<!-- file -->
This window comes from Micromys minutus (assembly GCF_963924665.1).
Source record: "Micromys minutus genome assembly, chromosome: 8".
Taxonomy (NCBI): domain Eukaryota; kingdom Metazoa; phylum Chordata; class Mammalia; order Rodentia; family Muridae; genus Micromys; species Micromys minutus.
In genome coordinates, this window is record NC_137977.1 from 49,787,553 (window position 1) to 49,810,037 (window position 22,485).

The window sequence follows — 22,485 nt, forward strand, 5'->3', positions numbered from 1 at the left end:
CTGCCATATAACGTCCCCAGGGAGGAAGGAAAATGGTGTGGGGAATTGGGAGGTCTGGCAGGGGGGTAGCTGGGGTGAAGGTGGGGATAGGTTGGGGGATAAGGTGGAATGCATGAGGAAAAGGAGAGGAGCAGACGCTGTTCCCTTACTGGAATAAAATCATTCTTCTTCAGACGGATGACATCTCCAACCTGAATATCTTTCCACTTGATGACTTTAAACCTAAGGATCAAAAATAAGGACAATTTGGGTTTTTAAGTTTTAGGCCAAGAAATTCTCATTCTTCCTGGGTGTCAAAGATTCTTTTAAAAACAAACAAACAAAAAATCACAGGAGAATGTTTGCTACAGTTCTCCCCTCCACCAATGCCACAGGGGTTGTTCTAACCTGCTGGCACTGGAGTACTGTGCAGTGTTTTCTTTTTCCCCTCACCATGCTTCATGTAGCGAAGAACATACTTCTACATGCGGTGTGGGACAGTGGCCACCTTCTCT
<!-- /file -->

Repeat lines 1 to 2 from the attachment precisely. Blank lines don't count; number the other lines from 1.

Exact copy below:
This window comes from Micromys minutus (assembly GCF_963924665.1).
Source record: "Micromys minutus genome assembly, chromosome: 8".